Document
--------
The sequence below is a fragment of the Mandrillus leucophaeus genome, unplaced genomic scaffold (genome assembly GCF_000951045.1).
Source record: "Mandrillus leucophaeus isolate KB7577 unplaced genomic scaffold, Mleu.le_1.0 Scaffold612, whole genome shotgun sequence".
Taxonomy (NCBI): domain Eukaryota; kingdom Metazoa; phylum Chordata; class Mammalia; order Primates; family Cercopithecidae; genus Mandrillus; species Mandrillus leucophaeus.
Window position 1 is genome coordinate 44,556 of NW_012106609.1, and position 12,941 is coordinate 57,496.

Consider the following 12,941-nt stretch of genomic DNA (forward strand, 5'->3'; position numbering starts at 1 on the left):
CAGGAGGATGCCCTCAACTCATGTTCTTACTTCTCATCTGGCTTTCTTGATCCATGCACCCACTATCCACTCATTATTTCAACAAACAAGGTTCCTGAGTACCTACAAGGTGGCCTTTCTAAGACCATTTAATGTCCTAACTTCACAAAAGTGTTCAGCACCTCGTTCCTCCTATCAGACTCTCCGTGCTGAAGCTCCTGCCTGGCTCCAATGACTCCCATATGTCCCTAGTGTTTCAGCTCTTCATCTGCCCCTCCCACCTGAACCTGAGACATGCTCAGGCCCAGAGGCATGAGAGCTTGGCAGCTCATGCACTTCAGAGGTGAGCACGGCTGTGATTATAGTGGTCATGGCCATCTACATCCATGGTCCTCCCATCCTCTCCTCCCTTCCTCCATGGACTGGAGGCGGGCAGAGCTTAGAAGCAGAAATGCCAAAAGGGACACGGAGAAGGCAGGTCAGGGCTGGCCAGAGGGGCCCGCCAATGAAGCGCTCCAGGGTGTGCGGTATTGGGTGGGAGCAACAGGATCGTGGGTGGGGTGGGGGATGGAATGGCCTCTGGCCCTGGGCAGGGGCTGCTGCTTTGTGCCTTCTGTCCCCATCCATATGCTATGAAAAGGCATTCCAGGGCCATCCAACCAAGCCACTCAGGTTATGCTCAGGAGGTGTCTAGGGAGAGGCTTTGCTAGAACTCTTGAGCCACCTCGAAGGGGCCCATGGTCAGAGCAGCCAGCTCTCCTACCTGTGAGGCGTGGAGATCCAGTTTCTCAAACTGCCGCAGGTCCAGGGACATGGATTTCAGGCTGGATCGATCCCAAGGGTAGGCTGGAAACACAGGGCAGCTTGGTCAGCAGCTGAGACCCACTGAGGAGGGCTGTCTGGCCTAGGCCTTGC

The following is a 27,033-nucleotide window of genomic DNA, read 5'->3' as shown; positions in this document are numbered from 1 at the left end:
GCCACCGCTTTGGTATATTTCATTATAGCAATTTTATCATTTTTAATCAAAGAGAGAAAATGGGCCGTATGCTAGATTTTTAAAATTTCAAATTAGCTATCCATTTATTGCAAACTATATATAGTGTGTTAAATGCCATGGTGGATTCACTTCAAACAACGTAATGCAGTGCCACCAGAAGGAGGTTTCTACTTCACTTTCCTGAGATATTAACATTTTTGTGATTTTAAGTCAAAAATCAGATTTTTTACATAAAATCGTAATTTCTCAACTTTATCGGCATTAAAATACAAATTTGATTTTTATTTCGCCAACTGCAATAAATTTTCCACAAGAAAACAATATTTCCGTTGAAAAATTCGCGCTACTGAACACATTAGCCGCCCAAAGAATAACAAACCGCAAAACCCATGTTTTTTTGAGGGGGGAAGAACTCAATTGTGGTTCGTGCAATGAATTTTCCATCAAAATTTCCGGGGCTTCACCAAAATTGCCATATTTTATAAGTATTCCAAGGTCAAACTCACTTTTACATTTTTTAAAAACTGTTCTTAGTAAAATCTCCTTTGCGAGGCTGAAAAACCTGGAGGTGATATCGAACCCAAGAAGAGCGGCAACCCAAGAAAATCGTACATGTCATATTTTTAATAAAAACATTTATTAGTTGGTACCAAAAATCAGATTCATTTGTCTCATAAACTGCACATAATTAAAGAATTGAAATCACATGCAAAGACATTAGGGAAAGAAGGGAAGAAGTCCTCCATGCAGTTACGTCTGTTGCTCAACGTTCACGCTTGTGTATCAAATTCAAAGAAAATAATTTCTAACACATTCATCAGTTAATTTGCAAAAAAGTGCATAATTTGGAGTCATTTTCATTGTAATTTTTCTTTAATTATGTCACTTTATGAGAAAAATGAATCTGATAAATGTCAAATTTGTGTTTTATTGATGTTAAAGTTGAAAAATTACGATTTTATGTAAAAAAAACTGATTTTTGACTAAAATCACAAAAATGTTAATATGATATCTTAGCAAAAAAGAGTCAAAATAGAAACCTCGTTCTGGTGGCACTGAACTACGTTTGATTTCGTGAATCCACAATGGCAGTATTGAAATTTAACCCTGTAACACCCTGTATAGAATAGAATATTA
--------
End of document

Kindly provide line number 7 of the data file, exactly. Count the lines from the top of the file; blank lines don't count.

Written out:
The following is a 27,033-nucleotide window of genomic DNA, read 5'->3' as shown; positions in this document are numbered from 1 at the left end: